18. AGIS Evolution –selected iterations • Assuming: • Need 40 Iterations • more complexity • scaling to full data • availability of a x25 better machine ~10TFLOP • Final AGIS would take ~50days in ESAC

  19. Efficiency - an aside • High load, low network, high CPU! • Some HPC people tell us we should rewrite in C (save energy) • On SOME machines C is faster • The energy bill is large (see later) • The (re)coding effort also large • IMHO Cost more than the energy • Maintainability ? (to 2020) • Supercomputer centres seem to have very specific macros to include in C code to make it efficient for THEIR machine. • looks a little like a virtual machine • Why not provide a better JVM for their machine ? • Or windows CLR ?

  20. Virtualization • Started looking at virtualization ~2007 • Seemed ideal for the multiple test setups needed (VMWARE) • Agreed Cloud experiment 2009 (with Parsons) • Had to be convincing • RUN AGIS obvious choice • Already 4 years in development • In Java • so its portable right!

  21. AGIS on the cloud • Took one person less than one week to get running (Parsons,Olias). • Main problem DB config • Also found scalability problem in our code (never had one hundred nodes before) • It ran at similar performance to our in house cheap cluster. • E2C indeed is no super computer • Oracle image was available already • AGIS image was straightforward to construct but was time consuming – better get it correct ! • Availability of large number of nodes very interesting –not affordable in house.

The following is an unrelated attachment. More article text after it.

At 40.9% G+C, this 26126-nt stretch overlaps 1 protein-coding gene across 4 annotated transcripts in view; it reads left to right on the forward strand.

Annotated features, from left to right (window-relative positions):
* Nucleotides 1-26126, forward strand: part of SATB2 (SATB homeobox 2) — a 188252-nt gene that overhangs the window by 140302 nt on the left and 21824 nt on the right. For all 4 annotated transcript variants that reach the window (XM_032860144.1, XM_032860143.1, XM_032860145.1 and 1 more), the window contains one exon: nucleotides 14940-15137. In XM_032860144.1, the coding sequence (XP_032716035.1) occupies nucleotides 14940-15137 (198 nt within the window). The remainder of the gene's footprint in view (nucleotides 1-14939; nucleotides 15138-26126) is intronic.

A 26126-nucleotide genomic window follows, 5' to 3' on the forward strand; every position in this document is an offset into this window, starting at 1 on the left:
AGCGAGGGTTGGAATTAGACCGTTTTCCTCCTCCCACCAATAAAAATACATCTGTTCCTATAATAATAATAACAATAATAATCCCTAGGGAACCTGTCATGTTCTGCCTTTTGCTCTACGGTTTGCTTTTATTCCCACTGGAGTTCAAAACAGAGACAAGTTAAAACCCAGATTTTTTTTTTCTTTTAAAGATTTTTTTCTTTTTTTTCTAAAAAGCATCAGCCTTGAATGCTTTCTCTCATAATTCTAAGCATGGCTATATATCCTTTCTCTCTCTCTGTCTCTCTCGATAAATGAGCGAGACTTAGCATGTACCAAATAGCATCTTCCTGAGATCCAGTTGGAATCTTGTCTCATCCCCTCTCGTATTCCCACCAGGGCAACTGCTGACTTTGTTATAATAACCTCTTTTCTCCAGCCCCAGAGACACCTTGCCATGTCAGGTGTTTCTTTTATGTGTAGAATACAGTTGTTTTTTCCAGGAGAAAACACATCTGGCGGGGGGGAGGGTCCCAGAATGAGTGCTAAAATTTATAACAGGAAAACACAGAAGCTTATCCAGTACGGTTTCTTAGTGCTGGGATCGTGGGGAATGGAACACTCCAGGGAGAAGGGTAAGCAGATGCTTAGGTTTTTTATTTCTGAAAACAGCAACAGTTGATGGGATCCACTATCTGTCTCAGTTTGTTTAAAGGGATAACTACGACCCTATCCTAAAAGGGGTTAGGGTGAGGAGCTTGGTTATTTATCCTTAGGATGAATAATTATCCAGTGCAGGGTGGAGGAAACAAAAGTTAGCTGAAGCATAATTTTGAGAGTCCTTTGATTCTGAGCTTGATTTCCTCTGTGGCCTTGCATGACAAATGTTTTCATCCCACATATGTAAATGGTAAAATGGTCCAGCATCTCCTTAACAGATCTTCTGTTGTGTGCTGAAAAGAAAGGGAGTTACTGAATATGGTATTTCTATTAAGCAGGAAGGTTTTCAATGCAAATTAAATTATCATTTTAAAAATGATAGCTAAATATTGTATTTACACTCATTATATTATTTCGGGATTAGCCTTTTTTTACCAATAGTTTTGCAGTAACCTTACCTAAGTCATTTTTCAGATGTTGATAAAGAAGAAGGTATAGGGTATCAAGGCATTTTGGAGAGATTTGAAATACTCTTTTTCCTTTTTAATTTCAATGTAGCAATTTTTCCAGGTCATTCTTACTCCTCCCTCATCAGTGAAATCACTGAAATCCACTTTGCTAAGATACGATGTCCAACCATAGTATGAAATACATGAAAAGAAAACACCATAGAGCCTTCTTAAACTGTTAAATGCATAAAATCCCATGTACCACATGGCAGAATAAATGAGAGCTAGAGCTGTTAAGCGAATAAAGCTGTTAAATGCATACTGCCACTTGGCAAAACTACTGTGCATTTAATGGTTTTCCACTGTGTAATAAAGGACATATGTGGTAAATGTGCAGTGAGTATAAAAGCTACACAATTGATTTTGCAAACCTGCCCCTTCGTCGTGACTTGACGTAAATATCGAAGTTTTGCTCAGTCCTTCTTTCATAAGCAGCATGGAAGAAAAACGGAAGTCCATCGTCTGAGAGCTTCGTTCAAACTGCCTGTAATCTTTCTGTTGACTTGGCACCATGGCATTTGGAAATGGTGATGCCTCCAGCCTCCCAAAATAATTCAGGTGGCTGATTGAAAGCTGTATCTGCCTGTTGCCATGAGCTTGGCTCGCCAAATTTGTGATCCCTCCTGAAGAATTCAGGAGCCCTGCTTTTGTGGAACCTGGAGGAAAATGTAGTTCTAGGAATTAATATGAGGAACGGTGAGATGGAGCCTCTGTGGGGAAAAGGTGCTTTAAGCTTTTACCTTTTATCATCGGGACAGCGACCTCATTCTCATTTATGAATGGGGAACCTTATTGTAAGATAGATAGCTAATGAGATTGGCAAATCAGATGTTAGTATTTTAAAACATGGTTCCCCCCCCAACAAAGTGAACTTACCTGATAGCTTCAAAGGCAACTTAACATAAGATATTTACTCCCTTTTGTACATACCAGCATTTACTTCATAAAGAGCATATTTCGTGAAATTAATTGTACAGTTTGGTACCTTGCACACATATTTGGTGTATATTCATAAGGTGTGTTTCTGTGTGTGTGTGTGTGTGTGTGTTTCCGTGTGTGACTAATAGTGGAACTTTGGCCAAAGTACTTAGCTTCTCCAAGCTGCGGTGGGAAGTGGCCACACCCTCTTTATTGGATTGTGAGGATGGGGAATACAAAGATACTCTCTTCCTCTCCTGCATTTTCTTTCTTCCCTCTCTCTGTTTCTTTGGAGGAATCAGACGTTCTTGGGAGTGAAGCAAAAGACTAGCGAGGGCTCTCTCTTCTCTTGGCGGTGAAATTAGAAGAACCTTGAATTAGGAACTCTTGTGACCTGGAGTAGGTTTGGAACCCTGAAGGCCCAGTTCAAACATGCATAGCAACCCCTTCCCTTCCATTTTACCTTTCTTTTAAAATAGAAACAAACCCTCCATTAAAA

22. Cost effectiveness of E2C. • AGIS runs intermittently with growing Data volume. • Estimate 2015 ~1.1MEuro (machine) + 3Meuro (energy bill more?) = ~4Meuro • In fact staggered spending for machines • buy machines as data volume increase • Estimate on Amazon at today prices -340K for final run + 1.7MEuro for intermittent runs (less data) = ~2Meuro • Possibility to use more nodes and finish faster ! • Reckon you still need in house machine to avoid wasting time testing on E2C • Old nut, Vendor lock-in ? (Sayeed railways..)